Common Nutritional Deficiencies in Children
When it comes to kids, most parents and caregivers find themselves worrying about meeting the dietary needs of those who are overly picky and those who may have food allergies or other health concerns impacting their diets. Although the likelihood of certain deficiencies will vary among each individual child, there are a few deficiencies that are the usual culprits in this age group.
What is a Nutritional Deficiency?
A nutritional deficiency is defined as "an inadequate supply of essential nutrients (as vitamins and minerals) in the diet resulting in malnutrition or disease."
When a person doesn't consume foods to meet their dietary needs, a deficiency in certain vitamins or minerals may occur. This may result from picky eating, food insecurity, or even certain health conditions that prevent the proper absorption of foods and their nutrients.
Common Nutritional Deficiencies in Children
When your child's diet is lacking certain nutrients, this can lead to a plethora of health issues as well as impact their physical and mental development. Although access to healthy foods is not always an option for all families and households, here are some of the most common deficiencies found in children if you're concerned that an imbalanced diet may be the root cause of any troubles your child may be experiencing.
One of the most common deficiencies in all age groups is iron deficiency. Iron is responsible for transporting oxygen to the body's cells, so those who lack a sufficient amount of iron in their diet may experience symptoms like brain fog, fatigue, and impaired immune function. When an iron deficiency worsens and develops into anemia, your child may struggle with more serious symptoms like behavioral issues, impaired growth, cold hands and feet, fatigue, and more.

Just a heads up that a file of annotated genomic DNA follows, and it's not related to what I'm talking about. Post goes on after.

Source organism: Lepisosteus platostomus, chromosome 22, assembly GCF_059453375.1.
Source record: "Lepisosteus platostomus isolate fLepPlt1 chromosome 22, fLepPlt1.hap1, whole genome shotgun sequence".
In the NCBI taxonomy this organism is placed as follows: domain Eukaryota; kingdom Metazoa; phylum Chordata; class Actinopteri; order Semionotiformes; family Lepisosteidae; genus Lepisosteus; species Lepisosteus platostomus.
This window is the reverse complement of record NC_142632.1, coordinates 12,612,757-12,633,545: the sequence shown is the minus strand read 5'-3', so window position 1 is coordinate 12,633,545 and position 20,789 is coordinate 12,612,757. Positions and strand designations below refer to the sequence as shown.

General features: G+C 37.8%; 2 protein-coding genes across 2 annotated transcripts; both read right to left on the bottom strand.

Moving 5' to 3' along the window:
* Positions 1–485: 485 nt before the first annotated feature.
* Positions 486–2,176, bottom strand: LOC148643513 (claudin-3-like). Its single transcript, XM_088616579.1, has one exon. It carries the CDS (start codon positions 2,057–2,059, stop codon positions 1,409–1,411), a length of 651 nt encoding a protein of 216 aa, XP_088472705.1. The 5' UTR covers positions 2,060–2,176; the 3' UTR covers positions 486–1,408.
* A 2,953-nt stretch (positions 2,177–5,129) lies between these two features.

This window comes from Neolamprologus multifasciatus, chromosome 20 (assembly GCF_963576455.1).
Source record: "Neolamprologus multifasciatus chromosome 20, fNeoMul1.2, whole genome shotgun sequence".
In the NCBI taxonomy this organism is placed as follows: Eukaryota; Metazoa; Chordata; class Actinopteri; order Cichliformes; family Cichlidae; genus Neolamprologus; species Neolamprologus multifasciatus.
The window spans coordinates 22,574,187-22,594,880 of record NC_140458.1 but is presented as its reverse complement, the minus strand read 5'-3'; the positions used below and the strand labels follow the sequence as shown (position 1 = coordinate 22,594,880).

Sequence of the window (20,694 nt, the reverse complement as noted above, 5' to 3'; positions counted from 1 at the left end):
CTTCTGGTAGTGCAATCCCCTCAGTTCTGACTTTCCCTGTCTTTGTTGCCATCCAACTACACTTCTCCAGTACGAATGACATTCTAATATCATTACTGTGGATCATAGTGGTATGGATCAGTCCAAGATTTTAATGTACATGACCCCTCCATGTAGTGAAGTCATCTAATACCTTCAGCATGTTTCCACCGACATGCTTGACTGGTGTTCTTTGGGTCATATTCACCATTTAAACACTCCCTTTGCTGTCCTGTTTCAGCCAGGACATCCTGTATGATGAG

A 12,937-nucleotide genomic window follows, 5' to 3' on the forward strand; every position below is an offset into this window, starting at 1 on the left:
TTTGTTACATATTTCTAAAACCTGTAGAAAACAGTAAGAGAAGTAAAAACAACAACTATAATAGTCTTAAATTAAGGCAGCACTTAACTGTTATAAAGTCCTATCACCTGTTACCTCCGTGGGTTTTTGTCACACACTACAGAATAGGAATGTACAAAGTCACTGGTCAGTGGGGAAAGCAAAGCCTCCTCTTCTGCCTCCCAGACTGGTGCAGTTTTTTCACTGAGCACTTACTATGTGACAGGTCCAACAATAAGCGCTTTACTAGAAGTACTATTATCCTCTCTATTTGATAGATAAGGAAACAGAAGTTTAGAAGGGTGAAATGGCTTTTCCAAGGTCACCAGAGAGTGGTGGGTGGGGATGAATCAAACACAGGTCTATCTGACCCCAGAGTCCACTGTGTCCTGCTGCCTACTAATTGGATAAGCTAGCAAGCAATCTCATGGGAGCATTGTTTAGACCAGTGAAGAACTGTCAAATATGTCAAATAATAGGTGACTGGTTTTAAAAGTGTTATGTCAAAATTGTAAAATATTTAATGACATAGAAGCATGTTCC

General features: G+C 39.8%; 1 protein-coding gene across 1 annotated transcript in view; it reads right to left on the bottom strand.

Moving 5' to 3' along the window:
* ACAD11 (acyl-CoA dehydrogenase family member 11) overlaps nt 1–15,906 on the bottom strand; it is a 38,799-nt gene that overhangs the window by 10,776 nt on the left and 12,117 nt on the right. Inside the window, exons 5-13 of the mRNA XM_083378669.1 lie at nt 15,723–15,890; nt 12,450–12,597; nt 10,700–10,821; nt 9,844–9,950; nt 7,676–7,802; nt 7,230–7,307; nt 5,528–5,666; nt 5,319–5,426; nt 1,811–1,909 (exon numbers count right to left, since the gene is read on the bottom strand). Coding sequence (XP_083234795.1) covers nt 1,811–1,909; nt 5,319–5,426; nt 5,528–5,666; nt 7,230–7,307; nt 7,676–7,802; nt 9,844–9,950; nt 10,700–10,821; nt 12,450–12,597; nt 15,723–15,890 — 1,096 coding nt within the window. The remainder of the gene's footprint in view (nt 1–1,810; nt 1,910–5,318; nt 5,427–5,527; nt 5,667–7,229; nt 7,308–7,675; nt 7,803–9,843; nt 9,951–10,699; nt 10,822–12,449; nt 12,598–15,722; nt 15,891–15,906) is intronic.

Some of the ways you can help add more iron to your child's diet include the following food options:
Iron-fortified breads and cereals
It is also worth noting that animal-based sources of iron are more easily absorbed by the body than plant-based options. However, providing as much balance in your child's diet as possible should be just as effective for those who choose not to consume animal products.
Calcium is important for helping a child grow strong and healthy bones, but it also plays a significant role in nervous system health, muscles, and one's overall heart health. Most individuals with a calcium deficiency don't experience significant symptoms at first, but having regular muscle cramps, dry skin or hair, and nails that tend to break easily are some good warning signs.
If a calcium deficiency is left untreated or is significantly worsened by other conditions (such as in those who have problems with their parathyroid), the symptoms of a severe calcium deficiency may become dangerous, resulting in seizures, significant damage to tooth enamel, and serious conditions like rickets.
Some of the best sources of calcium to try to include in your child's diet consist of the following:
Seeds (poppy, chia, sesame)
Vitamin D Deficiency
Vitamin D is required for the proper absorption of both phosphorus and calcium. Without a sufficient amount of vitamin D in your child's diet, they are much more likely to experience a calcium deficiency along with lacking vitamin D itself. Aside from helping with absorption, vitamin D has also been shown to help with inflammation and infections and reduce the growth of cancer cells.
If your child is low on vitamin D, they may display symptoms of a calcium deficiency along with muscle cramps, bone pain, excessive tiredness, and even symptoms of depression.
One of the best ways to boost your child's levels of vitamin D is to allow them plenty of time to play outdoors in the sun. Be careful to avoid sunburn, dehydration, and overheating; but otherwise, getting at least 10 to 30 minutes of sun exposure multiple days per week provides a great way to naturally get those vitamin D levels up.
To take a dietary approach in resolving a vitamin D deficiency, the following foods are some great options:
Vitamin D-fortified juices, beverages, and cereals